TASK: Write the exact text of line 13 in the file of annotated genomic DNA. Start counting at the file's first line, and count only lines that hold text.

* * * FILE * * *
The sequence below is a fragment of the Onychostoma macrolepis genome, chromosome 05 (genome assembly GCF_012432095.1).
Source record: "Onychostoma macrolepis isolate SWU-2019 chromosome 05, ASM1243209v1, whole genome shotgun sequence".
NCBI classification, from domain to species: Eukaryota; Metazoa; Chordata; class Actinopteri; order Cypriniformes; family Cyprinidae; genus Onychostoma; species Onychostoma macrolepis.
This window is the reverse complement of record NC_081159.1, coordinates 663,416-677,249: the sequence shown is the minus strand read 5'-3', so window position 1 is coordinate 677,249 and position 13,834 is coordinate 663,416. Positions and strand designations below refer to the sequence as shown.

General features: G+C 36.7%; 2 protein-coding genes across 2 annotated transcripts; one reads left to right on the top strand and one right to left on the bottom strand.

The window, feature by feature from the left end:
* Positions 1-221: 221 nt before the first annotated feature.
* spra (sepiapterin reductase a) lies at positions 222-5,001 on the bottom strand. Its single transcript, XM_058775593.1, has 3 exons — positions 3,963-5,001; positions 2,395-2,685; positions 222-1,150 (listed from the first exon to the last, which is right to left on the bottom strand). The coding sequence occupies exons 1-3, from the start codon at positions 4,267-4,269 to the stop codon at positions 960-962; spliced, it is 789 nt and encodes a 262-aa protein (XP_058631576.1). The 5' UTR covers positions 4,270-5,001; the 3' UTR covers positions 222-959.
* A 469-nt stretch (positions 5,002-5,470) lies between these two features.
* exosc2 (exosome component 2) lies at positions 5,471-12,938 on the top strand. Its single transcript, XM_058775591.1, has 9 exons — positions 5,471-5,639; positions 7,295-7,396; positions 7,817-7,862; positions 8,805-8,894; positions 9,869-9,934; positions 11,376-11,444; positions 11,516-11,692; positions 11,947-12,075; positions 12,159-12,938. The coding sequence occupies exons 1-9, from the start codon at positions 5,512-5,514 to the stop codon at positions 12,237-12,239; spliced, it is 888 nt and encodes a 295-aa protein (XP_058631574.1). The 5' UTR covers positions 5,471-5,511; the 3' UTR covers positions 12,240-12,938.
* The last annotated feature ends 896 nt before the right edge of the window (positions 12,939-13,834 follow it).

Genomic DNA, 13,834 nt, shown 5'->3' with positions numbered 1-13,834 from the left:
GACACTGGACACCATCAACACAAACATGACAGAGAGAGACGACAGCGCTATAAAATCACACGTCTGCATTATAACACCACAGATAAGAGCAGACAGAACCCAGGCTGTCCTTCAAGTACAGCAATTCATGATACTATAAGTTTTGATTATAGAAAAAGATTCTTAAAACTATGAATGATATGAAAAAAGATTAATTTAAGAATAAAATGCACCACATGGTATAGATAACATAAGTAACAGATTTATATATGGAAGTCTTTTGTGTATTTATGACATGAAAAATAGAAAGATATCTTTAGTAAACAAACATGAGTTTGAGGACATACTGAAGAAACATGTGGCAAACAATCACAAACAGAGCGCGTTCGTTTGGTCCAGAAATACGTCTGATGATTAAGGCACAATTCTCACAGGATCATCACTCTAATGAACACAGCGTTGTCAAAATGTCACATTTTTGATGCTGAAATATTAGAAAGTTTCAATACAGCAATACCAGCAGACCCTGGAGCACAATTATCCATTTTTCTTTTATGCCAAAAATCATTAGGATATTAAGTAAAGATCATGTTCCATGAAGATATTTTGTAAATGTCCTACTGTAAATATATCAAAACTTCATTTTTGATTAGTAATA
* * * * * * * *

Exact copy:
GACACTGGACACCATCAACACAAACATGACAGAGAGAGACGACAGCGCTATAAAATCACACGTCTGCATTATAACACCACAGATAAGAGCAGACAGAACCCAGGCTGTCCTTCAAGTACAGCAATTCATGATACTATAAGTTTTGATTATAGAAAAAGATTCTTAAAACTATGAATGATATGAAAAAAGATTAATTTAAGAATAAAATGCACCACATGGTATAGATAACATAAGTAACAGATTTATATATGGAAGTCTTTTGTGTATTTATGACATGAAAAATAGAAAGATATCTTTAGTAAACAAACATGAGTTTGAGGACATACTGAAGAAACATGTGGCAAACAATCACAAACAGAGCGCGTTCGTTTGGTCCAGAAATACGTCTGATGATTAAGGCACAATTCTCACAGGATCATCACTCTAATGAACACAGCGTTGTCAAAATGTCACATTTTTGATGCTGAAATATTAGAAAGTTTCAATACAGCAATACCAGCAGACCCTGGAGCACAATTATCCATTTTTCTTTTATGCCAAAAATCATTAGGATATTAAGTAAAGATCATGTTCCATGAAGATATTTTGTAAATGTCCTACTGTAAATATATCAAAACTTCATTTTTGATTAGTAATA